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OMB’s Jeffrey Zients Details ‘Best Practices’ Progress

Photo: federaltimes.com
Photo: federaltimes.com

To reform the nation’s capital, improve performance and cut costs, the White House in January hosted a forum where 50 CEOs across various sectors and different-sized businesses shared their insight on how to take the best practices of the private sector on increasing efficiency and effectiveness and apply them to the federal government. Now, the Office of Budget and Management has outlined what steps have been successfully completed.

In a Aug. 10 OMB Blog post, OMB Acting Director Jeffrey Zients wrote about the progress made, including improving the results of large-scale IT projects across the federal government.

“Consistent with the advice from many forum participants, we’re intervening in high-risk projects while at the same time undertaking a structural review of our IT procurement and management practices,” he wrote. “On the high-risk front, we are pulling together cross-functional leaders at the earliest signs of trouble to take corrective actions either to get projects back on track or terminate them as quickly as possible.”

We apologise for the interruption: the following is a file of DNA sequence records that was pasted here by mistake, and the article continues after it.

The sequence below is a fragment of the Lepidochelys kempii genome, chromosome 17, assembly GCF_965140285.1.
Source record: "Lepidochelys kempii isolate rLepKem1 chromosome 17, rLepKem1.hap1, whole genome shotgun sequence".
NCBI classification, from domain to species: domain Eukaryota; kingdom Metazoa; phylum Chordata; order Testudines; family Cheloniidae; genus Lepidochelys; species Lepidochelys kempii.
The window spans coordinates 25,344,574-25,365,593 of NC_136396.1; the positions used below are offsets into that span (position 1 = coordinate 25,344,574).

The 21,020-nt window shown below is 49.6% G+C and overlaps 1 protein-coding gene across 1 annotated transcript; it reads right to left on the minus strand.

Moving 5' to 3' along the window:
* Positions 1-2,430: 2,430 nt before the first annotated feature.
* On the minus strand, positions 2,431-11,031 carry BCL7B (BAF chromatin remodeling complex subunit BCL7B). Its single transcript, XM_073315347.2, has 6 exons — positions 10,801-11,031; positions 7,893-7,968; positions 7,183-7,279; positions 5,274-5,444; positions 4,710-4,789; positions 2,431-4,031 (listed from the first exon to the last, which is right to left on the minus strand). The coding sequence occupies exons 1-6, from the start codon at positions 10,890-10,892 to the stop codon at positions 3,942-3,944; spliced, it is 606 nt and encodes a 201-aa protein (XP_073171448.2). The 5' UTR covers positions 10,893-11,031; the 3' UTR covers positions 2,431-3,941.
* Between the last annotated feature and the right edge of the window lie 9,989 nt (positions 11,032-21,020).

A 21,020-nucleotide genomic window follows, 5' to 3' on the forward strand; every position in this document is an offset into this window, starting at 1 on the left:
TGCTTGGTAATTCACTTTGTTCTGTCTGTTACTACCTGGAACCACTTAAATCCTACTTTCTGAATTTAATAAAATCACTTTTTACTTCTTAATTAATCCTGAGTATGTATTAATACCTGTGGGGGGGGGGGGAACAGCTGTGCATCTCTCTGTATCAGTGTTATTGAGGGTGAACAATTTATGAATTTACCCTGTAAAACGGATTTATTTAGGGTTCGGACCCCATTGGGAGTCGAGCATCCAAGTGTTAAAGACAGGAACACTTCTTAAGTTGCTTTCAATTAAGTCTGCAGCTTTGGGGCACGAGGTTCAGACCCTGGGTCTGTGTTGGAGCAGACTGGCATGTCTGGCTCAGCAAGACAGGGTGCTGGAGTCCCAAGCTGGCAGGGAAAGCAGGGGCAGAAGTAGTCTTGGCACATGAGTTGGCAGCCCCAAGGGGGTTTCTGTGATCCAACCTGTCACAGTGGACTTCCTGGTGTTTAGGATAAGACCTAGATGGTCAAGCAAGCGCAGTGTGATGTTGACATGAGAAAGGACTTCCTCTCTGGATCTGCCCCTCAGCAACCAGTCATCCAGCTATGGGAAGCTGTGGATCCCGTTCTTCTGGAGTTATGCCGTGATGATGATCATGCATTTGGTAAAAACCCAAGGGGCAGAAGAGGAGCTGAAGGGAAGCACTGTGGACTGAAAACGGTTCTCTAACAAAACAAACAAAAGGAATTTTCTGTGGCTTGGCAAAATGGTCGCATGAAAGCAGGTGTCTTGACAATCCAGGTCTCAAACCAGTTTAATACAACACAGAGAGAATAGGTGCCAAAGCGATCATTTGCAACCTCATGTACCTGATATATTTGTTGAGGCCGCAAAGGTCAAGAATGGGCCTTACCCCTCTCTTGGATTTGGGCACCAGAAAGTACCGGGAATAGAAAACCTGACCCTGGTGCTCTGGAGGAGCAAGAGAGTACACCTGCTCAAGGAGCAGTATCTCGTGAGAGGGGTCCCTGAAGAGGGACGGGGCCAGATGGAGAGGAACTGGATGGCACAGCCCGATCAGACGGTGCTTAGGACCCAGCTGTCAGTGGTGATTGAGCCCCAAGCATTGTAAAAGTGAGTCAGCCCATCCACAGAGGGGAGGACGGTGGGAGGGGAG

OMB is taking “aggressive action” on financial system modernization projects in particular, as these types of projects have been plagued by persistent problems. In late June, the department stopped all financial system modernization projects across the federal government, prompting agencies to work toward reducing the size, cost and complexity of each project.

These actions will decrease project costs by hundreds of millions of dollars and will increase the likelihood of success, according to Zients. As an example, he explained how the Department of Veterans Affairs was able to save $300 million by terminating a financial system project after determining it was unlikely to succeed.

Addressing the issue of handling large-scale IT projects more efficiently, OMB launched a multiagency project to review customer service standards and the metrics used to track performance against those standards. That information will be available to the public to set customer expectations and to encourage effective performance management and oversight, Zients wrote.

Additionally, OMB is working to continue the dialogue between private- and public-sector managers. Earlier this year, President Barack Obama issued an Executive Order creating the President’s Management Advisory Board to provide the president and the President’s Management Council advice on the implementation of business best practices to improve federal government management and operations. OMB will be announcing board members and holding its first meeting later this year.

“Overall, while there are key differences between the government and the private sector, there is much we can learn from high-performing private sector organizations – and this administration is committed to doing just that,” Zients concluded.

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